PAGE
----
While it’s vital to prepare an employment contract when hiring part-time or full-time employees, it’s just as important to draft a proper consultancy agreement when hiring self-employed people in your business, according to Andrew Fishleigh.
Here are the basics of what should be included in a consultancy agreement. As with employment contracts, you can obtain standard documents from various sources, but it’s generally best to ask a solicitor to draft an agreement that is tailored to your business.
This is especially true in the case of consultancy agreements, because the implied duties owed by an employee to an employer do not apply in the case of consultants.
For example, the intellectual property in material created by an employee during the course of his employment belongs by law to his employer (unless otherwise agreed). There is no parallel provision in relation to consultants.
Accordingly, when engaging consultants, you must enter into a proper consultancy agreement with them that specifically states that it is agreed between the parties that intellectual property created by the consultant during the course of his work for you belongs to you.
Here is a list of the key provisions you normally see in a consultancy agreement:
- Names and addresses of the parties;
- Start date;
- Description of the services to be provided: It’s very important that the consultancy agreement precisely describes what you are expecting the consultant to do, including details of any deliverables;
- Time period during which services will be provided: You need to know that the work will be done within a reasonable time period so the timing should be specified in the contract;
- Consultancy fee (amount and timing of payment): The agreement needs to state precisely what the consultant will be paid and whether he/she is entitled to charge any additional expenses on top of his/her fee. Invoicing at month end is normal;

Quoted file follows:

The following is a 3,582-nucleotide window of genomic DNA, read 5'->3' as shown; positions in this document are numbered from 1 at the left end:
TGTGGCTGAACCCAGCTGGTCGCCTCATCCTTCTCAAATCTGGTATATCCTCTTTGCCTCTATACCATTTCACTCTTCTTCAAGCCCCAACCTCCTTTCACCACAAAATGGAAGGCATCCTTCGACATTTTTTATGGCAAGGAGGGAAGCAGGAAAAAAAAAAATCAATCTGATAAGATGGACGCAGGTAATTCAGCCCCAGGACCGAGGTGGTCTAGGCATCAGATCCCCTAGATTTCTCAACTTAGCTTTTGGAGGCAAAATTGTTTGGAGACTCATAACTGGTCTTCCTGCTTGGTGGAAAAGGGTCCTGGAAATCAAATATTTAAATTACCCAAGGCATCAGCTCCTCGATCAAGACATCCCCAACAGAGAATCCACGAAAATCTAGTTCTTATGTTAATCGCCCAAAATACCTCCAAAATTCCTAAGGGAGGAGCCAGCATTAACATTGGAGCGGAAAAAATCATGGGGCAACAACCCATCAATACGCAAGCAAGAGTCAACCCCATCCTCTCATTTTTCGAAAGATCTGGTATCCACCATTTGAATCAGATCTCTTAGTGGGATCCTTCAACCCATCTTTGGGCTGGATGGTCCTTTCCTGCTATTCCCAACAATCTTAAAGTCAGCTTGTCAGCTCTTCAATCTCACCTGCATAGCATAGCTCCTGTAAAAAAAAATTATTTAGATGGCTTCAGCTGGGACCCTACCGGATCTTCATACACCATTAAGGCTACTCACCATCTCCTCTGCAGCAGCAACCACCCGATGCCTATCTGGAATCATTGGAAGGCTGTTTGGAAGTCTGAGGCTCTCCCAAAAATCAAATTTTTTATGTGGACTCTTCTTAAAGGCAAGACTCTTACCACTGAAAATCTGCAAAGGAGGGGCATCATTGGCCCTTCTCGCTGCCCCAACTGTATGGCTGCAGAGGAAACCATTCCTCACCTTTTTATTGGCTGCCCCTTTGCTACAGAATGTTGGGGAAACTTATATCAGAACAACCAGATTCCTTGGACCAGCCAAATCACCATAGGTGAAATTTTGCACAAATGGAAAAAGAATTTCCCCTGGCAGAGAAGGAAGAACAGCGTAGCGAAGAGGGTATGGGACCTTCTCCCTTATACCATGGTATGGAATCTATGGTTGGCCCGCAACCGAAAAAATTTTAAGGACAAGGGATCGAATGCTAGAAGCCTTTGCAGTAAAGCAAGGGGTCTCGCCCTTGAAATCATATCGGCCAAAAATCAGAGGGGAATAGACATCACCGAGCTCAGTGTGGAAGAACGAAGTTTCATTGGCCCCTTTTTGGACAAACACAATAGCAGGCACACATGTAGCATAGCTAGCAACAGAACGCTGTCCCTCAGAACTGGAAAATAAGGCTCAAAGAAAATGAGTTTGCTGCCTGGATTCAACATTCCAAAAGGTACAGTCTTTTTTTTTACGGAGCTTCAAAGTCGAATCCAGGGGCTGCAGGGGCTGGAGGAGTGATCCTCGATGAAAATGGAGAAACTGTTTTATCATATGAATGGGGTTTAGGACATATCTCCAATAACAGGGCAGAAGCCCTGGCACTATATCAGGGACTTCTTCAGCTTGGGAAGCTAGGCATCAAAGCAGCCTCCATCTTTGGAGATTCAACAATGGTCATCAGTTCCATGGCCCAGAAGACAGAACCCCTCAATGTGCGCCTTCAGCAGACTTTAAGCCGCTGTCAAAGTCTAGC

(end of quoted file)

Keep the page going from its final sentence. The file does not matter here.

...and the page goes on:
- Right for the consultant to appoint a substitute to deliver services on his/her behalf: For tax reasons, a consultancy agreement needs to specify that the consultant can appoint someone else to carry out the work for you on their behalf. You should ensure, however, that the agreement states that they can only do this with your prior approval;
- Ownership of IP: The agreement should state that the intellectual property in work done by the consultant for you belongs to you;
- Statement of self-employed status and indemnity from consultant in respect of his/her tax and NI: The agreement should specifically state that the consultant is not employed by you and should require the consultant to indemnify you in respect of his/her own tax or NI since HMRC will look to you for any unpaid tax and National Insurance;
- Liability: The consultant may wish his/her liability to you for defective or negligent work to be subject to an agreed limit. This will require careful negotiation. You may wish to insist that the consultant maintains a minimum level of insurance against any potential claim you might have against him/her. If you do, this should be stated in the agreement;
- Confidentiality: The agreement should impose a duty of confidentiality on the consultant so that he/she cannot disclose confidential information relating to your business to any third party;
- Termination provisions: The contract should identify the circumstances in which either party can terminate the contract (eg early termination for breach of contract); and
- Restrictions post termination: Consider appropriate non-poaching and non-solicitation clauses in respect of clients, contracts and key staff.
Related article: Should I hire employees or self-employed staff
Andrew Fishleigh is an experienced employment lawyer at?Keystone LawAdvising employers and employees in contentious and non-contentious matters.
This article was originally published on 17 July 2013.